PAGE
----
For Everything a Season

Folding laundry may be my undoing someday. Seriously, it’s my least favorite chore. The clothes are clean, and they’re doing just fine over there in a tumbling mountain not hurting anybody, thank you very much.

We seem to produce a lot of laundry for just the two of us. My husband is a giant, so that makes a difference, I suppose. Eventually my love of order trumps the chaos.

One day it occurred to me what a privilege it is to get to fold laundry. It’s a lovely side effect of God’s lavish grace on my life. I have another husband to love, care for, and to serve. I missed the every day things of being a wife.

Here we are in the beautiful mundane, the place of dishes and laundry, of ministry, work, and cooking dinner.  I should note that upon reading the draft, David interjected “Except nothing’s ever mundane when I’m around.”  He makes me smile.

Life buzzes with the hum of daily tasks. Ordinary days. After several years of deep sorrow, waiting, and big changes, this season feels a little foreign. I haven’t been here for awhile. I don’t always know what to do with it.

But I love it.

After loss, tiny moments become treasures. Playing games, seeking new adventures, dancing around the living room together, having quality time, being held tightly,—all are things I soak in.

Oh that I could bottle up these mundane days, storing them to revisit through a trip in Dumbledore’s pensieve. And if you don’t know about the pensieve, I’m not sure we can be friends.

I’m thankful for the beauty of mundane days. I well remember how much I longed for them. But sometimes I feel guilty about this calm and peaceful season. Maybe that seems weird.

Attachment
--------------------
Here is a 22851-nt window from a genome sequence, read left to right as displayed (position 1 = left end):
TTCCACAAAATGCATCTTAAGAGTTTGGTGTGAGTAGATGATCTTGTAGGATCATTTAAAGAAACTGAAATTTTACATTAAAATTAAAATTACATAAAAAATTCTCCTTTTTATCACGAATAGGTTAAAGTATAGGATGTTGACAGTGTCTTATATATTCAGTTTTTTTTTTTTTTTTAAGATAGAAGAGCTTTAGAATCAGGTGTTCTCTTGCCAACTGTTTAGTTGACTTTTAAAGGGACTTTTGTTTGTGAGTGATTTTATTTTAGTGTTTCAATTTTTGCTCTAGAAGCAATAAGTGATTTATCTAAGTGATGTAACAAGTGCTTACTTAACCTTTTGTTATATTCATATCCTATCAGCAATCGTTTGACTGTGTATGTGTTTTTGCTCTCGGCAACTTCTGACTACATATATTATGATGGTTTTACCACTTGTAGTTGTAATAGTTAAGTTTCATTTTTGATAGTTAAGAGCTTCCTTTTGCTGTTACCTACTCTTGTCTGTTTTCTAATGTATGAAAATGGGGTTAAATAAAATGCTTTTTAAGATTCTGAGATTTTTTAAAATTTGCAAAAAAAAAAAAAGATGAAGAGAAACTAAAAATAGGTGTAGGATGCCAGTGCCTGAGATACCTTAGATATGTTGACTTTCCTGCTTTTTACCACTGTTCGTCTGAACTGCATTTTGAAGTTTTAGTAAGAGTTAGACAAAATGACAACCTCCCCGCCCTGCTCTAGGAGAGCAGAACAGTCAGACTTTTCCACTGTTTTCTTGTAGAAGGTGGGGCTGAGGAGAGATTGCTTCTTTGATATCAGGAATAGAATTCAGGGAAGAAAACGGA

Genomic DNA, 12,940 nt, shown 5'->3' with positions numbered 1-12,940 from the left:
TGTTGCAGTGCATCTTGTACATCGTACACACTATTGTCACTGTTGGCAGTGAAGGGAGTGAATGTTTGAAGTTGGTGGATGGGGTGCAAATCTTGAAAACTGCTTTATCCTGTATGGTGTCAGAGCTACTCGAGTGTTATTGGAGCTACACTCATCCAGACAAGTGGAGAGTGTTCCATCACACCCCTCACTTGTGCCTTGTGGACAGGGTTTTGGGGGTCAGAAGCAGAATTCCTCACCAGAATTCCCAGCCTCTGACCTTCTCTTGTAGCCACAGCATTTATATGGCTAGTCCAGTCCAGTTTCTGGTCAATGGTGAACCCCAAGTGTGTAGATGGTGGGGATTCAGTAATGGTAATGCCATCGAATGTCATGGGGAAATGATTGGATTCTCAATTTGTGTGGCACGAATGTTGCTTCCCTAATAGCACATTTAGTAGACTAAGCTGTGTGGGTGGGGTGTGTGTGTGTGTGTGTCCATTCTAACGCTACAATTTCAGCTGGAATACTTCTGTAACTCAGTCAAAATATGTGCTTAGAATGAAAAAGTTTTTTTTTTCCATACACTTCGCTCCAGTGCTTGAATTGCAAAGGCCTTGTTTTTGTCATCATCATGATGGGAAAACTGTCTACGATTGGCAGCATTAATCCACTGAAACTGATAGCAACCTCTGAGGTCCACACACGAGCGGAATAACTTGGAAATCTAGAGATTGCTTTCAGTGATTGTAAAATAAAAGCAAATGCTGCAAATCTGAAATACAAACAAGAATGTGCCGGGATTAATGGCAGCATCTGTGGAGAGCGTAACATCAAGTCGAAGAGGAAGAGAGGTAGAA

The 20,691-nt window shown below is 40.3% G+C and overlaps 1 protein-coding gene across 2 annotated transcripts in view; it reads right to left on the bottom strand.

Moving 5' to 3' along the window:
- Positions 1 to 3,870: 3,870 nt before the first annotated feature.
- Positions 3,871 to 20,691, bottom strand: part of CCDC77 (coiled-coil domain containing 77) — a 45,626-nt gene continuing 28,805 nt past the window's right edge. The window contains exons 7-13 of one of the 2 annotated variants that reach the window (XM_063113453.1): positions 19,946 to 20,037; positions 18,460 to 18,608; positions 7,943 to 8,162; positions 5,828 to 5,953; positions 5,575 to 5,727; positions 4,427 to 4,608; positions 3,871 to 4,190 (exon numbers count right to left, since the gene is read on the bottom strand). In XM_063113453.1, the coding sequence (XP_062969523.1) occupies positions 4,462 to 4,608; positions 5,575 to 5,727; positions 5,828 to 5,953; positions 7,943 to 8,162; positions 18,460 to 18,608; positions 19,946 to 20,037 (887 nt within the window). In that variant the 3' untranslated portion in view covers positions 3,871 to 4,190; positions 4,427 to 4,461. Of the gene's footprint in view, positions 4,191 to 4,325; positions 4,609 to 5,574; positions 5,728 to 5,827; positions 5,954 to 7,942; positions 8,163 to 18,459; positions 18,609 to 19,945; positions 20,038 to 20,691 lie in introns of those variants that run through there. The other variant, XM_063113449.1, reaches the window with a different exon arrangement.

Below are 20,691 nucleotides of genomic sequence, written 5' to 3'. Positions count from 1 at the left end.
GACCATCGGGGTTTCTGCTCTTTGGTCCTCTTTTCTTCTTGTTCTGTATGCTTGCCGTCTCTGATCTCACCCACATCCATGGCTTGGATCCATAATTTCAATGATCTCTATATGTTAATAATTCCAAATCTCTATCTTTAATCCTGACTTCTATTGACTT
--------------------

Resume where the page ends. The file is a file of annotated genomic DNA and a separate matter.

Perhaps it was easier to worship God in the midst of trial than it is in the normal, typical every day sort of days. Am I wandering away from God because something “big” is not going on?  But what about my friends who are sufferingly deeply? Is it wrong that I am not suffering also?

But the older I get, the more I see how God often deals in seasons.

For everything there is a season, and a time for every matter under heaven: a time to be born, and a time to die: a time to plant, and a time to pluck up what is planted; a time to kill, and a time to heal; a time to break down, and a time to build up; a time to weep, and a time to laugh; a time to mourn, and a time to dance; a time to cast away stones, and a time to gather stones together; a time to embrace, and a time to refrain from embracing; a time to seek, and a time to lose; a time to keep, and  a time to cast away; a time to tear, and a time to sew; a time to keep silence, and a time to speak; a time to love, and a time to hate; a time for war, and a time for peace.”

Ecclesiastes 3:1-8

As physical seasons reflect reversal, redemption, and newness of life, so do life’s seasons. They reflect the character of our God, and His unrelenting zeal to transform.

J. I Packer put it this way.

Live in the present, and enjoy it thoroughly; present pleasures are God’s good gifts. Though Ecclesiastes condemns flippancy, he clearly has not time for the superspirituality which is too proud or too pious ever to laugh and have fun. Seek grace to work hard at whatever life calls you to do, and enjoy your work as you do. Leave to God its issues; let Him measure its ultimate worth; your part is to use all the good sense and enterprise at your command in exploiting the opportunities that lie before you… We can be sure that the God who made this marvelously complex world order,… and who compassed the even greater redemption from Sin and Satan knows what He’s doing, and ‘doeth all things well.’ even if for the moment He hides his hand. We can trust Him and rejoice in Him even when we cannot discern His path.”